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Home / Articles / Boulderganic / Boulderganic /  Opening up to sustainable art
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Thursday, August 2,2012

Opening up to sustainable art

Bold Doors repurposes refuse to make high-end art

By Elizabeth Miller
"Secret Koi Pond" by Jennifer Mosquera

What began as an initiative to help the Center for ReSource Conservation clear out its inventory has blossomed into a community-building collaboration of artists and is drawing visitors into surprising corners of Boulder. The Bold Doors tour reinvented about 100 doors as artwork that is now on display in shops around town and part of a silent auction. The event finishes on Saturday, Aug. 4, with a Door Jam celebration that will bring the doors and artists out for final bids and continue the conversations Bold Doors sparked when the initiative began a year ago.

The mission of Bold Doors was threefold: making use of some of the building supplies at the Center for ReSource Conservation that might otherwise find their way to landfills, generating some financial support for professional artists and boosting the creative community so it draws more creative industry professionals.

Bold Doors put out the call for artists to take a door — any kind of door, from a cabinet, a car or the front of a home — and create artwork out of it in a contest to win cash prizes. Some of the more than 100 doors on display as part of Bold Doors could still function as doors. Some could be confused with any other painting. Two have been turned into art deco-influenced end tables.

The pieces are now on display at 65 locations around Boulder in a route that meanders from the west end of Pearl Street to the Twenty Ninth Street mall (with an ulterior motive here of showing those who do decide to walk the stretch how easy a distance it is to cover on foot).

The impetuses that would shape Bold Doors began last year at a gathering of about 20 leaders in Boulder’s art community, including Open Arts, the Dairy Center for the Arts and the Boulder Museum of Contemporary Art, who were asked what could be done to promote sustainable art. But there was also a push for boosting Boulder’s image as a city driven to sustainable options in all endeavors.

“If you walk around and see public art, or art that’s on display around the city — if you were to drop from Mars and say ‘OK, what does this city care about?’ I don’t think sustainability would quite capture peoples’ attention,” says Elzbieta (Elizabeth) Nolan, who co-created Bold Doors with Linda Olsson.

“Overwhelmingly, people felt that it would be fantastic to start perhaps a multi-year initiative that would show just how committed Boulder as a community is to making art sustainable, meaning not wasting materials, finding creative ways to reuse, but in a way that is really sustainable,” Nolan says. “I think we felt that, in general, culture has moved [away] from cute projects with garbage bags or whatever that entertain for a while but still end up at the landfill. So we felt it’s really about beautiful fine art, it’s about pieces that people want to treasure for years to come, and this is the second life of the doors, or any other material, for that matter.”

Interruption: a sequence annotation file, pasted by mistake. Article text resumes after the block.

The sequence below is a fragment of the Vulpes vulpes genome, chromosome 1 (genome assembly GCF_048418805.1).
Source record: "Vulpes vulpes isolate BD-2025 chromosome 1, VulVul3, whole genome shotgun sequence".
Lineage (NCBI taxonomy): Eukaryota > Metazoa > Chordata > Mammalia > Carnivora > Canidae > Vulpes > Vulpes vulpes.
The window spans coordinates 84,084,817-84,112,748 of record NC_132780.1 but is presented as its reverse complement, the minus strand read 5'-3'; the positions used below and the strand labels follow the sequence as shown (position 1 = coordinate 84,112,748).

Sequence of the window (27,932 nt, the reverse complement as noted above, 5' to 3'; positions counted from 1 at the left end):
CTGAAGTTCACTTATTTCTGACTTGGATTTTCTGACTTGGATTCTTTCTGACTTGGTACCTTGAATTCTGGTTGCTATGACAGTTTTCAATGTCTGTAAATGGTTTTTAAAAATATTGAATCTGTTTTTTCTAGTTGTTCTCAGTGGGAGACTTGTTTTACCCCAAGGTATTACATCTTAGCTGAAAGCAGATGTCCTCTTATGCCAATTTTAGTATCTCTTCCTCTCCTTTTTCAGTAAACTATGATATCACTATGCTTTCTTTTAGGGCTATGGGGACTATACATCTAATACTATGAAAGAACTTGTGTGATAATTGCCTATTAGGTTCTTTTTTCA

The message of sustainability reverberates through much of the artwork, and carries beyond the use of that one door.

In some, like Joan Wolbier’s “Closing the door … Forever,” the message is readily apparent: The four-paneled folding door shows silhouettes of passenger pigeons, a once-abundant North American species that is now extinct. Wolbier painted a single portrait of Martha, the last known of the species, with a note identifying her and her death in a Cincinnati Zoo on Sept. 1, 1914.

Some are made using other reused materials, like the glass bottles in Beth Van De Water’s “River,” which shows circles of glass embedded in the windowpanes of a door, or in Al Mowrer and Chad Blecha’s “The Still,” which reused all manner of materials to create a birdhouse on the front of a door and a re-cycling water fountain. “The Still” won first place, a $1,000 prize, in the juried professional artists contest.

In Jennifer Mosquera’s “The Secret Koi Pond,” in contrast, recycled glass all but vanishes in an ornate creation of glittering, reused glass pieces, some of which were unusable shards she melted down in a glass kiln. That the canvas was ever a door can be spotted only in its wood framing and the leftover brass latch. Mosquera is more often a painter, and began working with repurposed materials as a way of using up leftover supplies for making stained glass. But her first piece with a window from a Victorian house came out so well that she decided to try it again. Neighbors gave her a door leftover after a remodeling project, and she’d already started the 100 hours of work she put into “The Secret Koi Pond” when she saw the advertisement for the Bold Doors contest — a serendipitous encounter, she says. Her entry won second place in the professional category.

“If you take a moment to think about how much we waste and how much beautiful artwork was created out of this, it’s kind of staggering,” Mosquera says of Bold Doors. Artists are often creative with what’s around them, she adds. “In some ways, I think it’s our job to share that with other people. … In some ways it makes us teachers or examples of what is possible. So that is something that’s kind of motivating or inspiring to me when I see other people’s work. I think the whole contest is a sampler plate of that.”

Door Jam Celebration
4-7 p.m., Saturday, Aug. 4
Twenty Ninth Street Mall Community Room
1685 29th St., Boulder. $5 admission at the door (includes one drink ticket and free appetizers)

Respond: letters@boulderweekly.com

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